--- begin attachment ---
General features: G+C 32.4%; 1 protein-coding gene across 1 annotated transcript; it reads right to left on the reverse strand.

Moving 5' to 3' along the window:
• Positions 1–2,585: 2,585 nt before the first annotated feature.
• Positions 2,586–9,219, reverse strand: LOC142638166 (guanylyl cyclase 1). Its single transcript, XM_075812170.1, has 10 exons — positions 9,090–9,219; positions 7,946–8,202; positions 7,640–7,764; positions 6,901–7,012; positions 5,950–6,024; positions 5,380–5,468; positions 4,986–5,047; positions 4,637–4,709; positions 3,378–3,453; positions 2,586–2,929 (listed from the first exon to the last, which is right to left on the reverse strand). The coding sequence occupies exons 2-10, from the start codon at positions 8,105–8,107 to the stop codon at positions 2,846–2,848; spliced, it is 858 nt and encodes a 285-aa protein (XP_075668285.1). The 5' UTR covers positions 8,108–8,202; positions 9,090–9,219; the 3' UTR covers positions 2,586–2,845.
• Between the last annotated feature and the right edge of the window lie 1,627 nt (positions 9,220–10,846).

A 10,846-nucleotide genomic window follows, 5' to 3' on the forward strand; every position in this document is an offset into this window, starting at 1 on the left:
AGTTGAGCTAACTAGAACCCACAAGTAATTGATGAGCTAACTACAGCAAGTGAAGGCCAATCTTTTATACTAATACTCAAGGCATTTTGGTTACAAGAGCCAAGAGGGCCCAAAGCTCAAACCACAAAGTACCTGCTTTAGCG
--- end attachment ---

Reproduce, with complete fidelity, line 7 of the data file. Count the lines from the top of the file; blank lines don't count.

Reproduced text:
AGTTGAGCTAACTAGAACCCACAAGTAATTGATGAGCTAACTACAGCAAGTGAAGGCCAATCTTTTATACTAATACTCAAGGCATTTTGGTTACAAGAGCCAAGAGGGCCCAAAGCTCAAACCACAAAGTACCTGCTTTAGCG